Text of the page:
• The end of the war brought second-wave feminism, as women were dissatisfied with their loss of freedom to work and the expectation of being a homemaker.
    • Due to the Cold War, immigration was cracked down upon, with tight quotas upheld that favoured North/Western European immigrants. There were government operations against Central and South American immigrants, regardless of their legal status.
    • The Cold War between the US and the USSR dominated the post-war global situation, with crises abroad and fear of communism at home.

    References

    1. Fig. 1 - The AFL-CIO strikers picketing, Laredo, Texas march, June 1967 (https://commons.wikimedia.org/wiki/File:The_AFL-CIO_strikers_picketing,_Laredo,_Texas_march,_June_1967_(10002758).jpg) by Pancho Medrano Papers (https://en.wikipedia.org/wiki/University_of_Texas_at_Arlington_Libraries) Licensed by CC BY 4.0 (https://creativecommons.org/licenses/by/4.0/deed.en)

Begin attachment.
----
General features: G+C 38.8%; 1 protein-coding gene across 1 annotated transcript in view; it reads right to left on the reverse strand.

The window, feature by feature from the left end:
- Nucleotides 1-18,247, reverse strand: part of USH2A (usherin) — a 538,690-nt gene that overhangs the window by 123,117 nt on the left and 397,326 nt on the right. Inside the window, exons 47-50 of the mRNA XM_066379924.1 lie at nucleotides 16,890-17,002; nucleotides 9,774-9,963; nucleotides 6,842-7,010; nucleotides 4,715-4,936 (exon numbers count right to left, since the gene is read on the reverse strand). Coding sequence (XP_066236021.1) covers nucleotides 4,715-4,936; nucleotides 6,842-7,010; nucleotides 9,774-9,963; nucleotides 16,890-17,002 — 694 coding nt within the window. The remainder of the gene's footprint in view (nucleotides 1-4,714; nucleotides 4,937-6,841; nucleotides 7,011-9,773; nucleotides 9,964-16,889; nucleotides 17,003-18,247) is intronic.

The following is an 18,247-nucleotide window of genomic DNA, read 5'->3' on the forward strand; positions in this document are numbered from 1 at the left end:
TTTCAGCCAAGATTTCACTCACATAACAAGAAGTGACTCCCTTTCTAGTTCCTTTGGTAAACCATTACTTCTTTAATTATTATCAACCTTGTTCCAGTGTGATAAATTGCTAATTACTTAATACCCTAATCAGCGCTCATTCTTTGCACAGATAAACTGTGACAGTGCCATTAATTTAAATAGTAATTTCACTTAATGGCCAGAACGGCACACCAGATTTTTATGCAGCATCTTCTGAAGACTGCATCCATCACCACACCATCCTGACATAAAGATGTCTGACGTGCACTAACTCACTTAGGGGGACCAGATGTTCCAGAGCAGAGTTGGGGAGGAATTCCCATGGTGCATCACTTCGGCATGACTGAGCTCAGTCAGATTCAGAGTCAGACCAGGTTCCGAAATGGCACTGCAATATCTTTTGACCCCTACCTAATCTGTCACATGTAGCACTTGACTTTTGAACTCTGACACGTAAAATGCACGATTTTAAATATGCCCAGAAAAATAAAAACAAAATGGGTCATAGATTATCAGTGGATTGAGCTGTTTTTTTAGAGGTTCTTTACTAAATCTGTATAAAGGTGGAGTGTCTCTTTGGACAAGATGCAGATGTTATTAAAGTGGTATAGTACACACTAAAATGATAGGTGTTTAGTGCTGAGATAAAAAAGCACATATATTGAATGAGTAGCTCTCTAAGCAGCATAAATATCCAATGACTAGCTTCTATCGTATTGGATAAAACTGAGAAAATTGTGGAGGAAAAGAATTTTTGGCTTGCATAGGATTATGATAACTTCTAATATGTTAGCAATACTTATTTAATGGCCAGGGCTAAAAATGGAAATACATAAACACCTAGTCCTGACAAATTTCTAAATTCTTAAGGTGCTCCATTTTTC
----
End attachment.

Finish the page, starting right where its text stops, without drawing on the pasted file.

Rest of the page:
Frequently Asked Questions about US Post World War 2

    What did America gain from WW2?

    After World War II, the United States emerged as one of the two dominant superpowers, turning away from traditional isolationism and becoming increasingly engaged internationally. This era of American history saw the transformation in American society, an economic boom.

    Why did the US economy boom after WW2?

    Multiple factors led to the economic boom including:

    • Increase in employment during the war
    • Increased consumerism
    • 1944 GI Bill
    • The military-industrial complex

    What happened in the postwar era?